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Nikon D40 vs D60 Comparison

Storage & Battery

Nikon D40

Nikon d40 camera image

Nikon D60

Nikon D60 camera image
Nikon D40
Nikon D60
Refers to the year this camera was officially made available for sale.
Announcement Date
Refers to the date the manufacturer publicly announced the upcoming release and general specs of this camera.
November 16, 2006
January 29, 2008
Camera Type
Camera Size
Camera Weight

The Nikon D60 outperforms the Nikon D40 with a score of 34/100 compared to the D40’s 28/100. Both cameras are DSLRs released in 2006 and 2008, respectively. They share similar dimensions, with the D40 measuring 124 x 94 x 64mm and the D60 at 126 x 94 x 64mm. Additionally, both cameras weigh 522g or 1.15lbs.

The D60’s higher score highlights its superiority over the D40. This camera offers more advanced features and better performance, justifying its slightly higher launch price of $470 compared to the D40’s $400.

Despite its lower score, the D40 still has merits, particularly for those looking for a more affordable option without sacrificing too much quality. Both cameras are reliable choices for photography enthusiasts.

Considering their specifications, the Nikon D60 is the clear winner, offering a better overall experience for photographers. However, the Nikon D40 remains a decent option for those on a budget.

Nikon D40 vs D60 Overview and Optics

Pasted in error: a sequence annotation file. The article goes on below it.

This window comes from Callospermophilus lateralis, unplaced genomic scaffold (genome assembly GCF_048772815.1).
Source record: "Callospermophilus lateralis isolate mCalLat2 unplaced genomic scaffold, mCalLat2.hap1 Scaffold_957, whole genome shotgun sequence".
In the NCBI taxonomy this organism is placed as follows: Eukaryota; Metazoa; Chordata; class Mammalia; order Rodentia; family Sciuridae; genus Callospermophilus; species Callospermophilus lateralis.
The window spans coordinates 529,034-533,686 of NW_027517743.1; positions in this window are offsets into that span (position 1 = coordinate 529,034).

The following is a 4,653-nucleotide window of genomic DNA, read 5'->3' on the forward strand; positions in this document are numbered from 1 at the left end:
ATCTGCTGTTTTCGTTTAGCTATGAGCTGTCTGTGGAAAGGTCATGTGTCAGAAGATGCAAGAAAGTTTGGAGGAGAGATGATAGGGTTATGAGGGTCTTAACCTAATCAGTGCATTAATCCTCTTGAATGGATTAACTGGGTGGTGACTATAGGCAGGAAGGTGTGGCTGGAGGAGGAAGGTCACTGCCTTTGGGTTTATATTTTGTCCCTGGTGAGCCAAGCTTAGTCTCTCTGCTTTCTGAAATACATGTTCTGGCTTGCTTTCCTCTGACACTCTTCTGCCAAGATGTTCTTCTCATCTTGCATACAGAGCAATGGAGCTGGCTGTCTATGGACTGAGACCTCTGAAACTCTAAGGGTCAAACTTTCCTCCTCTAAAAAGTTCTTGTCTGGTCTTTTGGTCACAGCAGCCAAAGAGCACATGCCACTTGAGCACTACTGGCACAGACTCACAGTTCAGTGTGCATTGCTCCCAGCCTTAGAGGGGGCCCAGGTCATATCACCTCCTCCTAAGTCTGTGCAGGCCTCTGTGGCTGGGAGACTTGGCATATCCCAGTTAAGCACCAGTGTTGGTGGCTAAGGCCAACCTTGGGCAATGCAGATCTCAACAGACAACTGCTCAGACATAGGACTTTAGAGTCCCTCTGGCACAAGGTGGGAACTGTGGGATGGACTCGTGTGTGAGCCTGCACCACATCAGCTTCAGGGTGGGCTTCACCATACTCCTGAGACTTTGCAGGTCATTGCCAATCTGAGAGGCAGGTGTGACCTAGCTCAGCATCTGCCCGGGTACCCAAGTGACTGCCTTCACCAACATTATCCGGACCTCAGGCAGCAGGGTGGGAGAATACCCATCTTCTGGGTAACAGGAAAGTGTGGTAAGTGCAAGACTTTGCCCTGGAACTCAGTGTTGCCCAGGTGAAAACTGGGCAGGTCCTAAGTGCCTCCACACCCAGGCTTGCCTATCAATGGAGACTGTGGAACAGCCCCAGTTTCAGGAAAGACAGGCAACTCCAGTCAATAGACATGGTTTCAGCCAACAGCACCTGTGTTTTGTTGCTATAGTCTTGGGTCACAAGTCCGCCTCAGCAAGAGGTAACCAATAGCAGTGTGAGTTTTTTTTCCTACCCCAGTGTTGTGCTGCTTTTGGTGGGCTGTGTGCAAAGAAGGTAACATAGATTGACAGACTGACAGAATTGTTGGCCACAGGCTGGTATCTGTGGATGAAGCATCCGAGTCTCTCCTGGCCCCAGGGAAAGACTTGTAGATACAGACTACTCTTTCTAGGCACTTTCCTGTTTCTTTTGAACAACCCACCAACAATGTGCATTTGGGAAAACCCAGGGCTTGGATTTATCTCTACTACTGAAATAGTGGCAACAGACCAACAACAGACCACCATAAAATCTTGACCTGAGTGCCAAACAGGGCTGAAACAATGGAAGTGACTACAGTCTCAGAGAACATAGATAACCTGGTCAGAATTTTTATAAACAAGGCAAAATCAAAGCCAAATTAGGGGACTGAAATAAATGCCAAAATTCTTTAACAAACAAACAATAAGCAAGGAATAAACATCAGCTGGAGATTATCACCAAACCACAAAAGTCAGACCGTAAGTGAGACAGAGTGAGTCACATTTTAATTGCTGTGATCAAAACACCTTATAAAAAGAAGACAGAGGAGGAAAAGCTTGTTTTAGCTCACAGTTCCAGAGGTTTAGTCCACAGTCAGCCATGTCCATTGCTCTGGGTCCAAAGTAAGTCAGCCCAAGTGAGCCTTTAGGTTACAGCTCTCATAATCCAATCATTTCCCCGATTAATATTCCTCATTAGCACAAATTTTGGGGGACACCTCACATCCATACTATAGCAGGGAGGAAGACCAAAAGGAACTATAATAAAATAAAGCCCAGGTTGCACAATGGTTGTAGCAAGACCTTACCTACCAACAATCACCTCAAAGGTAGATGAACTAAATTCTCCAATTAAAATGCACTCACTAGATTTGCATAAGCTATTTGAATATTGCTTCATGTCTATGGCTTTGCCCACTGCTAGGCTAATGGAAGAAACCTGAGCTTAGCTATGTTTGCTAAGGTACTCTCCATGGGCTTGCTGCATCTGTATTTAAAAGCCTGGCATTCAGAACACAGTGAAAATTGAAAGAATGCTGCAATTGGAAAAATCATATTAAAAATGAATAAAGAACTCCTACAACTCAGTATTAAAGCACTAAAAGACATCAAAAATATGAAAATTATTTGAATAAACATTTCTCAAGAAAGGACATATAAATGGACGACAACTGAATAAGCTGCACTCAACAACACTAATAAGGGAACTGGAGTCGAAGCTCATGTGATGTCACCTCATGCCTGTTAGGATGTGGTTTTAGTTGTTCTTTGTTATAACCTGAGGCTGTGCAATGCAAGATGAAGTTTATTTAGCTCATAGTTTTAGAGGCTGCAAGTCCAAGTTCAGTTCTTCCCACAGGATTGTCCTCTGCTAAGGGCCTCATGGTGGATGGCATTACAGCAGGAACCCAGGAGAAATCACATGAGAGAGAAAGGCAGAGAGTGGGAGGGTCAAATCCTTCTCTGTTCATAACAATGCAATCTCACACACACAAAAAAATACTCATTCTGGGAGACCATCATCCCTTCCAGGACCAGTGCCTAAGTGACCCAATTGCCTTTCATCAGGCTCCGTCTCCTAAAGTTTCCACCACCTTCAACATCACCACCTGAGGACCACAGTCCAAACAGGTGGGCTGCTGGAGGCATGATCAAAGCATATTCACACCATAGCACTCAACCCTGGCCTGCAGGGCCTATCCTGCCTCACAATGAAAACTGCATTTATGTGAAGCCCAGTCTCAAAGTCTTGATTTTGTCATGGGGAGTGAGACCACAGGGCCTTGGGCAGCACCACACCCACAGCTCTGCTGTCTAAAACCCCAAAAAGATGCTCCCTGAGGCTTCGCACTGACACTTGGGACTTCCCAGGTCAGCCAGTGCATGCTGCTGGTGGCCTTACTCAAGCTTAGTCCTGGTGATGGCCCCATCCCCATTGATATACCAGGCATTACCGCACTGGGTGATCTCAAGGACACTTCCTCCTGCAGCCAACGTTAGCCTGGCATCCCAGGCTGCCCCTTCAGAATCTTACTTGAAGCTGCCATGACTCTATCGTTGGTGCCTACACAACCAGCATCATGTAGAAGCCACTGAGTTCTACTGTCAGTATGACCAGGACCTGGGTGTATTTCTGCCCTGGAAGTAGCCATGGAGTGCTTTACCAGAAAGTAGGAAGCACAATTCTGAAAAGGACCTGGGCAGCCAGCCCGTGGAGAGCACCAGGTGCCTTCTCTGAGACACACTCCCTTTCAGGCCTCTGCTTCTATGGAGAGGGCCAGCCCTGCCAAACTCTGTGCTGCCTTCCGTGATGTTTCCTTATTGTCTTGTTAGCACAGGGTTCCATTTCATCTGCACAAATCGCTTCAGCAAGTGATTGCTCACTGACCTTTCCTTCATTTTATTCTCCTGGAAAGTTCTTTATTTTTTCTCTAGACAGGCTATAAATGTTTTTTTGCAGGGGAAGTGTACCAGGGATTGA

The Nikon D60 outperforms the Nikon D40 in optics, scoring 43/100 compared to the D40’s 33/100. Both cameras share several specifications, including the sensor type (CCD), sensor size (APS-C), lens mount (Nikon F DX), and the absence of image stabilization. Despite these similarities, there are key differences that set the D60 apart from the D40.

The D60 excels with its higher megapixel count, offering 10.2 megapixels compared to the D40’s 6 megapixels. This results in sharper images and greater detail, especially in larger prints. Additionally, the D60 has a faster shooting speed of 3 frames per second (fps) compared to the D40’s 2.5 fps, which allows for capturing quick action more effectively.

Another advantage of the D60 is its superior processor, the Expeed, which enhances image processing and overall performance. This contributes to the D60’s higher DXOMARK score of 65, compared to the D40’s score of 56. A higher DXOMARK score signifies better sensor performance, leading to improved image quality.

While the D40 has a lower overall optics score, it still maintains a respectable level of performance for a beginner DSLR camera. Its lower megapixel count and shooting speed may not be ideal for professional use, but it remains suitable for casual photography.

In comparing the Nikon D40 and D60, the D60 emerges as the superior camera in terms of optics. With its higher megapixel count, faster shooting speed, and better sensor performance, the D60 provides greater image quality and versatility. However, the D40 remains a viable option for those seeking a more affordable and beginner-friendly DSLR camera.

The higher the number of megapixels, the more detail the cameras sensor can capture.
6 MP
10.2 MP
Image Resolution
Image resolution is measured in pixels and megapixels, width by height. The higher the number, the higher its resolution.
3008 x 2000 px
3872 x 2592 px
Sensor Type
The camera sensor captures light and records the image. Sensors vary in physical size, the number of pixels, and quality.
Sensor Size
The sensor size contributes to the overall quality as well as the dynamic and tonal range a camera can capture. As a rule of thumb, the more surface there is to read the light, the more information it will capture.
16 x 24 mm
16 x 24 mm
Sensor Format
Refers to the most commonly used sensor sizes.
Frame Rate
The number of sequential frames per second the camera can write to the memory card when shooting in burst or continuous mode.
2.5 fps
3 fps